RMIT University statistics experts are providing junior secondary students across Australia with an innovative statistical investigation experience.
The Islands in Schools Project began at RMIT in 2014 as a way to enrich the teaching of statistics and data analysis in junior secondary schools across Australia.
With the participation of teachers from Queensland, Western Australia and Victoria, relevant project-based learning resources are applied in Years 7 to 10 maths and science classes.
Developed by Dr Michael Bulmer from the University of Queensland, the project aims to reinvigorate the teaching of statistics in Australian secondary schools through a simulated environment of three islands populated by thousands of life-like inhabitants.
The virtual playground engages students in realistic data investigations, without the practical and ethical constraints of research involving humans.
Students propose questions, design investigations and collect the necessary data for statistical analysis and interpretation. A wide range of data and tasks available on the Islands caters to many scientific areas and student interests.
Project leader and RMIT statistics lecturer Dr James Baglin said the project had a number of unique features.
“The Islands have more than 34,000 virtual inhabitants spread across three geographically diverse islands who are born, die, relocate, and even get sick in advanced time,” he said.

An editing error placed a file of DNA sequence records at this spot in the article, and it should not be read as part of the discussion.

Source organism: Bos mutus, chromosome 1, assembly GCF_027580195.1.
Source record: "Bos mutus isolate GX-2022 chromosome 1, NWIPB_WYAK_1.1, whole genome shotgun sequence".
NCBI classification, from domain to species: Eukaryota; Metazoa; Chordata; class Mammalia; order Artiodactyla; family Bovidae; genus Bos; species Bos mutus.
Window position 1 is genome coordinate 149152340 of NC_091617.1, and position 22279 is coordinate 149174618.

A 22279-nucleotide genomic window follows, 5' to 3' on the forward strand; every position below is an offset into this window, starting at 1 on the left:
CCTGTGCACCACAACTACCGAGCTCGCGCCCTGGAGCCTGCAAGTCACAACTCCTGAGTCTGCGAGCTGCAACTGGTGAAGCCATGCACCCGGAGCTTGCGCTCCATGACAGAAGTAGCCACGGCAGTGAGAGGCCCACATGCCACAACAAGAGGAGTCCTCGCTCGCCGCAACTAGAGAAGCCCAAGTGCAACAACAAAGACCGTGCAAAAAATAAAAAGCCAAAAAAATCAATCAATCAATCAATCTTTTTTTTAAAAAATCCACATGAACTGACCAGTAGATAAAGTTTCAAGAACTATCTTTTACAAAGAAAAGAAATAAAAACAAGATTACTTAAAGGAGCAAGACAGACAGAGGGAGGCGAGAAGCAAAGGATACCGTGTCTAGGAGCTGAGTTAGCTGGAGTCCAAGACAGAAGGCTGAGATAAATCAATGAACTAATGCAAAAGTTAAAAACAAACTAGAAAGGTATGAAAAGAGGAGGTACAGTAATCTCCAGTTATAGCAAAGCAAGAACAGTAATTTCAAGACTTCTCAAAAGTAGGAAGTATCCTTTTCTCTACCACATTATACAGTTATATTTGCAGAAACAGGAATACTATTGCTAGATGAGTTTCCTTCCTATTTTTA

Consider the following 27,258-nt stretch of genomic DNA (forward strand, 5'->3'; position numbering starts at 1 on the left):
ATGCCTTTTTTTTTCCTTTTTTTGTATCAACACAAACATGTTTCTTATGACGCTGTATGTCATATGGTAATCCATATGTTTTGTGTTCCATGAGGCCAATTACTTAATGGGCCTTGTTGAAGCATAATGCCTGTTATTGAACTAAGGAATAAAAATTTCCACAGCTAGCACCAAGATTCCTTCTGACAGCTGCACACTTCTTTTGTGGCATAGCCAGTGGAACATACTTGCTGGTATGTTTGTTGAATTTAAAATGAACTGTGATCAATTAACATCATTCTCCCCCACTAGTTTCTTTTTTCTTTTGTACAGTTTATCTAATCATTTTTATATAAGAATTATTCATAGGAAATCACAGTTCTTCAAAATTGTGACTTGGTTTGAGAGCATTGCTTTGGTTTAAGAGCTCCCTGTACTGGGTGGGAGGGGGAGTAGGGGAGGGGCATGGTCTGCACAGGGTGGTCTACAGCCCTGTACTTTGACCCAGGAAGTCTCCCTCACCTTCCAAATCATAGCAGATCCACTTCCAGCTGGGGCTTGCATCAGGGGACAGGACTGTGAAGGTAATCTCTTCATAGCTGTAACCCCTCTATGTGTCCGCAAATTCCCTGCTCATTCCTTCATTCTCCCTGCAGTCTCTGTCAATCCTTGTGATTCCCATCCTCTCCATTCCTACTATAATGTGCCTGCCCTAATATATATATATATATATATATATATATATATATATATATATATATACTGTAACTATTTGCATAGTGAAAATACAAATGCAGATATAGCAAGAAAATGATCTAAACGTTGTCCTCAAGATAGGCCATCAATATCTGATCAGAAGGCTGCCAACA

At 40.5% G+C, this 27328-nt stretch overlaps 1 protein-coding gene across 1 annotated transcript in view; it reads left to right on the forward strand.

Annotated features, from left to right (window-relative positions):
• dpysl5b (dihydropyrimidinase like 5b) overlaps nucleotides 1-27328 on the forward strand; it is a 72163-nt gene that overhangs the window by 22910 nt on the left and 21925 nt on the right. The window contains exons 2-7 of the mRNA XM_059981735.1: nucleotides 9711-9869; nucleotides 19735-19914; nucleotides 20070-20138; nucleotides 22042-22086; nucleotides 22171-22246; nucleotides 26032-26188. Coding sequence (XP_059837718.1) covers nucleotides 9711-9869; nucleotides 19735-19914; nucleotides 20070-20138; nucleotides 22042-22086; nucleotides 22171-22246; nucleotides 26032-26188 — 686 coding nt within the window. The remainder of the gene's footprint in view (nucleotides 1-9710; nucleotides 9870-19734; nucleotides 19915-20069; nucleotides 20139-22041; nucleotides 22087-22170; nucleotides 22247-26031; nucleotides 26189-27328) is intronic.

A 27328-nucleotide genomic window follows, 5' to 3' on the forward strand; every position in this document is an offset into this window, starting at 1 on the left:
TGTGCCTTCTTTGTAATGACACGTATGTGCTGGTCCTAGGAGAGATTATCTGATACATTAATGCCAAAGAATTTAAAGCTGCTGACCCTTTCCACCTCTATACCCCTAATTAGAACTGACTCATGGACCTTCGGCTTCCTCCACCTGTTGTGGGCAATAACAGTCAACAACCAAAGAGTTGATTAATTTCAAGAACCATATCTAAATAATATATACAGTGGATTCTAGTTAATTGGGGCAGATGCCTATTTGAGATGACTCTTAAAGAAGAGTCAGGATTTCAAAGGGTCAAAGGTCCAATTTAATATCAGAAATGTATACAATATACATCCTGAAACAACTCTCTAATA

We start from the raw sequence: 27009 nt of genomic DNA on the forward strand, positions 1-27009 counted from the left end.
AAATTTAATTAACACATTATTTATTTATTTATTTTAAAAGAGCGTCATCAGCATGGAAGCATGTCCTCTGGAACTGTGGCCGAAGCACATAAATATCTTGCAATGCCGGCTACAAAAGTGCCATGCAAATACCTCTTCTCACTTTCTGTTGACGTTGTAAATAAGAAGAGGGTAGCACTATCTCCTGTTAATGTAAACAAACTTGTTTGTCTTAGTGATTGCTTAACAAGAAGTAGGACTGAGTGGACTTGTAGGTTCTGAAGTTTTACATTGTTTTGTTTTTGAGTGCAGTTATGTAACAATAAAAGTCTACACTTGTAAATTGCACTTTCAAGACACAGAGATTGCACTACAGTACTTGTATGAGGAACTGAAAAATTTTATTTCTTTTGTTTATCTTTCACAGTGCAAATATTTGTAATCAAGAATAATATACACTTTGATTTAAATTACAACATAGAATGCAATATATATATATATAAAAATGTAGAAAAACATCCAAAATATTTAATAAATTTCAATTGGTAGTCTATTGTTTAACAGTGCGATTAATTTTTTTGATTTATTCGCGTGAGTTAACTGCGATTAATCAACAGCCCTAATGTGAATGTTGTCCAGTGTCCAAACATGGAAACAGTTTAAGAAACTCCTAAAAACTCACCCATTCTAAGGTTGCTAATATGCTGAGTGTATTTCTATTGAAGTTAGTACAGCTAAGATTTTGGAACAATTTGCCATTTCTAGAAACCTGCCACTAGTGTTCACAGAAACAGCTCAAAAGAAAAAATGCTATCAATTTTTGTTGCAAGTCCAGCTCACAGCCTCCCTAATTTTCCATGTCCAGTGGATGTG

“Each inhabitant possesses unique personal histories, genetics and ethnicity with realistic attributes, such as a right to refuse consent or an ability to lie, and they even sleep during the night so that students learn about the practicalities of investigations.”
The project provides an opportunity to undertake different types of investigations including surveys, observational studies and experiments using agricultural, climatic, education and employment models.
“Students are presented with meaningful, real-life problems and in one particular activity, students must investigate the mental health needs of islanders from a small village by designing a mood-related survey and administering it to a random sample of residents,” Baglin said.
“Students then collate information and ultimately identify key mental health issues facing the village.”
The learning resources presented within the Islands in Schools Project aim to enrich and contextualise students’ experiences of statistics and data analysis and help to improve attitudes and knowledge of career pathways in related fields such as mathematics and analytics.
Teachers now have new and engaging ways to teach statistics and have found that even students who are easily distracted in class enjoyed working on the modules.
Educators from across Australia are invited to visit the Islands in Schools Project website to sign up for a free account where they can find out more about the virtual world and download free learning resources.
Story: Claire Hart